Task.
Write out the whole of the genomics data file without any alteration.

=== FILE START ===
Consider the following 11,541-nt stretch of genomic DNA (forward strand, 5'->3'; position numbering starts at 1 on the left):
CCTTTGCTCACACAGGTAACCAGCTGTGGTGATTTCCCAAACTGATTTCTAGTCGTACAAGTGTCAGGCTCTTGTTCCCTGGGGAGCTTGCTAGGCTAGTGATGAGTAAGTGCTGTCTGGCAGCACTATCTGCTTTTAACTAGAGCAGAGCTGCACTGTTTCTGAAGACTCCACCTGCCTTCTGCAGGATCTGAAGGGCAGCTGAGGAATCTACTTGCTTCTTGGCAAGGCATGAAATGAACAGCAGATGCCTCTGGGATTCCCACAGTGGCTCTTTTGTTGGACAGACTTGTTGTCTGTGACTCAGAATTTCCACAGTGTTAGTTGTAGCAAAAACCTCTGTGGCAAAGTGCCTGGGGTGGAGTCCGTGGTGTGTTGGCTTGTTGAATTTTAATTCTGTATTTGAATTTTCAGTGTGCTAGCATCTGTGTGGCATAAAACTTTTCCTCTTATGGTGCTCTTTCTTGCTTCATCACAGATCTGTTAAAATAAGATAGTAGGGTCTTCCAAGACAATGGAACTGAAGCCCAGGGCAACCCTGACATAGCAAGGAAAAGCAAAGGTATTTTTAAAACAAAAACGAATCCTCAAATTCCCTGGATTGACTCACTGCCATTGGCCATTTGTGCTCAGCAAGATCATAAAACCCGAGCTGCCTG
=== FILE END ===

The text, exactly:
Consider the following 11,541-nt stretch of genomic DNA (forward strand, 5'->3'; position numbering starts at 1 on the left):
CCTTTGCTCACACAGGTAACCAGCTGTGGTGATTTCCCAAACTGATTTCTAGTCGTACAAGTGTCAGGCTCTTGTTCCCTGGGGAGCTTGCTAGGCTAGTGATGAGTAAGTGCTGTCTGGCAGCACTATCTGCTTTTAACTAGAGCAGAGCTGCACTGTTTCTGAAGACTCCACCTGCCTTCTGCAGGATCTGAAGGGCAGCTGAGGAATCTACTTGCTTCTTGGCAAGGCATGAAATGAACAGCAGATGCCTCTGGGATTCCCACAGTGGCTCTTTTGTTGGACAGACTTGTTGTCTGTGACTCAGAATTTCCACAGTGTTAGTTGTAGCAAAAACCTCTGTGGCAAAGTGCCTGGGGTGGAGTCCGTGGTGTGTTGGCTTGTTGAATTTTAATTCTGTATTTGAATTTTCAGTGTGCTAGCATCTGTGTGGCATAAAACTTTTCCTCTTATGGTGCTCTTTCTTGCTTCATCACAGATCTGTTAAAATAAGATAGTAGGGTCTTCCAAGACAATGGAACTGAAGCCCAGGGCAACCCTGACATAGCAAGGAAAAGCAAAGGTATTTTTAAAACAAAAACGAATCCTCAAATTCCCTGGATTGACTCACTGCCATTGGCCATTTGTGCTCAGCAAGATCATAAAACCCGAGCTGCCTG